Most recent stories I shared with you were my little travel reports. I didn’t go anywhere lately – although I am planning new adventures for the upcoming months. Instead I have been thinking, reflecting, just here in my lovely hometown Amsterdam. What about? Everything. And nothing. I decided to share with you some thoughts which have been inspirational for me this year and might be inspirational as well for you. Maybe they’re not. But here’s a thought on how to stay happy and free.
1. Be able to make decisions
My “reflection period” started when in August I found a quote from Paulo Coelho: “Waiting is painful. Forgetting is painful. But not knowing which to do is the worst kind of suffering.” I think this is actualy true. It’s not always easy to make a choice. You cannot do it always right away. You never know beforehand which choice is the best – if you knew, it would not be difficult to choose! – but whether good or bad, at least you make a decision.
2. Be proactive
It took me, for example, some months to decide whether or not to become an independent professional. Actually, to do so turned out to be the best choice I have made in years, maybe in my entire life. Not only because I love the freedom it brings, but also – or more importantly – because I am fully responsible for the success of it. I cannot hide behind others (believe me, sometimes I try), I cannot blame the circumstances (which I also try). There is just one rule: I need to act. If things are not going well, I can choose (hey hey) to get stuck on that road or embark on another path. I did got stuck this year and I used the opportunity to return to my original passion, marketing and communications. A good choice it was! All this choosing and acting and making decisions has everything to do with the theory of Stephen Covey I do strongly believe in.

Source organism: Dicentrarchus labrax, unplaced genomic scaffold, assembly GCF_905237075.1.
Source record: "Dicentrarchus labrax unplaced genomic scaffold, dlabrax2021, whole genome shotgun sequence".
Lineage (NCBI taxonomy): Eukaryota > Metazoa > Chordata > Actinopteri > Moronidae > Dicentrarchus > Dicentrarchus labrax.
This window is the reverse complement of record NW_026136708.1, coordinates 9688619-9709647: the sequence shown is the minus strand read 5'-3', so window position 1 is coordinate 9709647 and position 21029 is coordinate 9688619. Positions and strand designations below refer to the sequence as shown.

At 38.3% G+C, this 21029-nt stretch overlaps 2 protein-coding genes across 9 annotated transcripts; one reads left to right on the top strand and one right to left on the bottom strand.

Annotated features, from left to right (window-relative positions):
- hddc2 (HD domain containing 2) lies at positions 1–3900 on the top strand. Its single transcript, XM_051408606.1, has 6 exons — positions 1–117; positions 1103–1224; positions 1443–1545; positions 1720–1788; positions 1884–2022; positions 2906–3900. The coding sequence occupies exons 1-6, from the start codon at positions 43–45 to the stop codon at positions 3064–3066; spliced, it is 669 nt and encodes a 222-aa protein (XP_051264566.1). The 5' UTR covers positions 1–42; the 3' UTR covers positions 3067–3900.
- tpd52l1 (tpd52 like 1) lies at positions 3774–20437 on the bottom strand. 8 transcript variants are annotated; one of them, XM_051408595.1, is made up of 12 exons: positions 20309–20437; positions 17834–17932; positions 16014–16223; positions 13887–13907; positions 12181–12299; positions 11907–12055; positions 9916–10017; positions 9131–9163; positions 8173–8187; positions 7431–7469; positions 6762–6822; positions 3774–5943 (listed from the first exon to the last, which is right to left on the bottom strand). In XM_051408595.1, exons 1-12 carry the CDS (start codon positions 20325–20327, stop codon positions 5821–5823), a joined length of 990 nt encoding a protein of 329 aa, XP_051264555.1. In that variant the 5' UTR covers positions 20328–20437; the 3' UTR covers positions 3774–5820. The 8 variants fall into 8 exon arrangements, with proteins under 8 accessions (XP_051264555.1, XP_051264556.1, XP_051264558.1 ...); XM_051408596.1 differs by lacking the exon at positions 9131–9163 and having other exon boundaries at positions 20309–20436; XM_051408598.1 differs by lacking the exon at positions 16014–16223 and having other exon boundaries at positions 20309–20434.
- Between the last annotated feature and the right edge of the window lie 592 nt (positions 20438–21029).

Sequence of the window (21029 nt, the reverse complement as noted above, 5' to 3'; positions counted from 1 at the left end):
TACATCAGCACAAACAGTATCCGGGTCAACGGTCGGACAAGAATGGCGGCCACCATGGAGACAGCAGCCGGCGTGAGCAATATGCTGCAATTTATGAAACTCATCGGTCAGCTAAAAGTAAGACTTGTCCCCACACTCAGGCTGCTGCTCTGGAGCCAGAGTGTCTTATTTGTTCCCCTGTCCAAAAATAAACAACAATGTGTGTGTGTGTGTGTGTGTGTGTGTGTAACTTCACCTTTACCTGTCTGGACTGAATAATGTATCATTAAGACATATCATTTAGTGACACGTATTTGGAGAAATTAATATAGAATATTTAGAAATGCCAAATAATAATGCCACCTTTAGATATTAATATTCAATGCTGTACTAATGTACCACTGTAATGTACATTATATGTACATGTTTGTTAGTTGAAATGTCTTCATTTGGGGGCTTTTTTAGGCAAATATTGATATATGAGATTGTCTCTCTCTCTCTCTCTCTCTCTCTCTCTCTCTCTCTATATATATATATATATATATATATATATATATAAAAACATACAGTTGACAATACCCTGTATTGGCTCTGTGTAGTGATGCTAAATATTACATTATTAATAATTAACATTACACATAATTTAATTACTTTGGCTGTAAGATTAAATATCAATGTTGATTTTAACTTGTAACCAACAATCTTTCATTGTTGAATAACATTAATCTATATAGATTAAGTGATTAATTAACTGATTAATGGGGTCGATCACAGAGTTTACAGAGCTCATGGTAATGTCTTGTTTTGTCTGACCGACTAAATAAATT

“Be Proactive is about taking responsibility for your life. […] Proactive people recognize that they are “response-able.” They don’t blame genetics, circumstances, conditions, or conditioning for their behavior. They know they choose their behavior. Reactive people, on the other hand, are often affected by their physical environment.”
“Our life doesn’t just “happen.” Whether you know it or not, it is carefully designed by you. The choices, after all, are yours. You choose happiness. You choose sadness. You choose decisiveness. You choose ambivalence. […] Just remember that every moment, every situation, provides a new choice. And in doing so, it gives you a perfect opportunity to do things differently to produce more positive results.”
Yet, I realized a few weeks ago I had ended up again in the reactive mode. During the last months, I let myself rule by my work, by other people, by dreams, assumptions, fears, desires, expectations, and so on. When I realized this, at first I blamed myself for having done so. But since I also adopt the theory that you don’t have to regret what you did, but what you did not, I consequently started to blame myself for the one thing I should have done and did not. Finally, my friends were there to remind me that we are not perfect (being a born perfectionist I really need my friends to tell me this, preferably each week!).
3. Fight for what you want
You cannot reach the things you desire without acting. Even more, you cannot reach them if you are not willing to suffer. Mark Manson wrote a splendid article about this which you can read right here: http://www.huffingtonpost.com/…/the-most-important-question….
I translated this concept of “willing to suffer” into the concept of “willing to fight”. To be honest, I fought a lot recent years and I’m a bit tired of fighting (and suffering). But perhaps, it is just that the words ‘fighting’ and ‘suffering’ have a negative connotation. If you are fighting for things that are within your circle of influence and not within the circle of concern – to speak with Coveys terminology – fighting is good.
I can honestly look myself into the eyes and say that this year, generally I have fought for the things that are indeed to be influenced. When I started to fight for things beyond my influence, my mood went down and I turned into the reactive pattern.
4. Be able to be
Last weekend, after running my weekly weekend run, I rested a bit staring at the water at the beginning of the Bosbaan, a rowing canal in Amsterdam (see picture). I stood there, overlooking the scene, high above the water, and an extreme peace came over me. It was all good. I suddenly understood how many things are interconnected, like the thoughts I have been writing about here.
We can do it right or we can do it wrong. It doesn’t really matter. The important thing is that when you’re able to make choices, to be proactive, to fight, then also you’re able to be.
And I am. Are you?
“How high does the sycamore grow? If you cut it down, then you’ll never know.”